Con: Students Don’t Need to Recite the Pledge

Con: Students Don’t Need to Recite the Pledge

As early as 1943, the Supreme Court ruled in West Virgina Board of Education vs. Barnette that students being compelled to stand up to salute the flag undermines their First Amendment right.  

And since then, there have been debates about whether students should be required to stand, cross their hearts and swear, with people thinking that students who aren’t are unpatriotic and reckless. 

But that could be further from the truth.  

According to U.S., the Pledge of Allegiance came from socialist minister Francis Bellamy who published his pledge in The Youth’s Companion on Thursday, Sept. 8, 1892, hoping that it would be adopted worldwide.  

Additionally, U.S. said that Bellamy’s pledge didn’t include “the flag of the United States of America” or “under God” as those phrases were omitted much later. 

And alarming enough, U.S mentioned that Bellamy uses the military salute and during World War II, this was changed to “put your right hand over your heart” as Bellamy’s salute resembled too much of the Nazi’s salute.  

So if the Pledge of Allegiance has evolved during the times of civil unrest and global conflict, why couldn’t people change their stance on enforcing that pledge onto students? 

Because it’s tradition? But the pledge had been changed to accommodate the times.  

And it doesn’t help that the United States has a track record of negatively impacting several communities, especially the Indigenous and Black communities.  

The Department of the Interior has identified 53 residential schools that have unmarked burial sites of children, with 500 confirmed deaths from 19 schools, and officials expect the number to rise to thousands if not ten thousands, according to The Washington Post.   

The Human Rights Watch (HRW) reported that the U.S. has never properly addressed the exploitation and gross human rights violation of enslavement of Black people nor the ongoing discrimination with policies that prevent Black people from accessing adequate health care, housing, education, employment opportunities and treatment.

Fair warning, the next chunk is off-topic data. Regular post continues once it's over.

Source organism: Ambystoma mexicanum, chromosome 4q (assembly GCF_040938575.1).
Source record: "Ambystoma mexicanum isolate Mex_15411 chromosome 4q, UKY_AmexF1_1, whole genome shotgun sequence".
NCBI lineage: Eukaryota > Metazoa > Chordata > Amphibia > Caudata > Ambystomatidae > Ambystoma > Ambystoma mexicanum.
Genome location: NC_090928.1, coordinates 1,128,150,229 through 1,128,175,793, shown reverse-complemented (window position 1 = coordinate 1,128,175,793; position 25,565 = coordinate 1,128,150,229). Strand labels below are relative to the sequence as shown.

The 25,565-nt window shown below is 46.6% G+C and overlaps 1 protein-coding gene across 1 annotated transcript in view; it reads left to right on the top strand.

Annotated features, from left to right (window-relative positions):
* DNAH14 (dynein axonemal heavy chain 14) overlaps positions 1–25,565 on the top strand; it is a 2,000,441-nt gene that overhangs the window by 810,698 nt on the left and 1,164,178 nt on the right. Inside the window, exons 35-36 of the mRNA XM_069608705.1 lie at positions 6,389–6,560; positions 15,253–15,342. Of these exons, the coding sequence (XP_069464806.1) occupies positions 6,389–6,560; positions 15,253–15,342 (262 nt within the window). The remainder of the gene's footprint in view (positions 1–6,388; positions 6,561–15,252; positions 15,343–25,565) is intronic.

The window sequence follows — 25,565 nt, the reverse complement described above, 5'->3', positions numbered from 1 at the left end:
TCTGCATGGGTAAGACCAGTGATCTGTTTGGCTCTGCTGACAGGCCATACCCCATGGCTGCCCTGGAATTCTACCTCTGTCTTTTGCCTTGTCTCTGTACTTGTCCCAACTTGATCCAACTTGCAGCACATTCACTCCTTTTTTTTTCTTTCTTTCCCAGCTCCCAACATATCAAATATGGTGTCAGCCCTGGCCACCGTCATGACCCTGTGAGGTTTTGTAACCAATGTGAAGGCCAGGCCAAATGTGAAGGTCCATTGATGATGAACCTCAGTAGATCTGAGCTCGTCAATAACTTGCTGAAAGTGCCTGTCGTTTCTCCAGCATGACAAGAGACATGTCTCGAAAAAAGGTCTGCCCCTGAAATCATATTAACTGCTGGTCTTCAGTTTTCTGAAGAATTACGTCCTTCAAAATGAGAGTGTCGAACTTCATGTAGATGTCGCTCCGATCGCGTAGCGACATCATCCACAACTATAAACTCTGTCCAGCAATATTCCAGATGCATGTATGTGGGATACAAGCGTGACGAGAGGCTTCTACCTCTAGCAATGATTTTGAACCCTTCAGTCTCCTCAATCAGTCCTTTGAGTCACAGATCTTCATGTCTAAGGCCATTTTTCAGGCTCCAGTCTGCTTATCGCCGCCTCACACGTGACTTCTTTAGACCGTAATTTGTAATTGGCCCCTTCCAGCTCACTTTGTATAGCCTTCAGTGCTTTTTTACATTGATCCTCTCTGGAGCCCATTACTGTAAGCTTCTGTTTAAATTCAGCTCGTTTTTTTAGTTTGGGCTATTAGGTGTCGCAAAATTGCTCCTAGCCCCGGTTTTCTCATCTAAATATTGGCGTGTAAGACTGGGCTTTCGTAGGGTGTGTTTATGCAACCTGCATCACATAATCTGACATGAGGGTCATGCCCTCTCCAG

And let’s not forget the countless tragedies that happened in the U.S. history such as the Trail of Tears, Jim Crow laws, lynchings, The Chinese Exclusion Act, Japanese Internment Camps and the colonization of the Pacific Islands just to name a few. 

Under these circumstances, when the U.S. has harmed those communities in countless ways, why should it be that young kids have to salute the flag that symbolizes their nation as wholesome for everyone? 

Native Americans don’t respect the flag when this nation has taken their land away and prioritized erasing their people, culture and heritage, and still does so with their descendants. Black people don’t respect the flag because of how their people are still being treated, along with others who face similar sentiments about this nation.  

Although there will be people who disagree, teachers reprimanding students who don’t stand up disregard what those students sit down for and imposing kids to follow this age-old tradition is simply unconstitutional.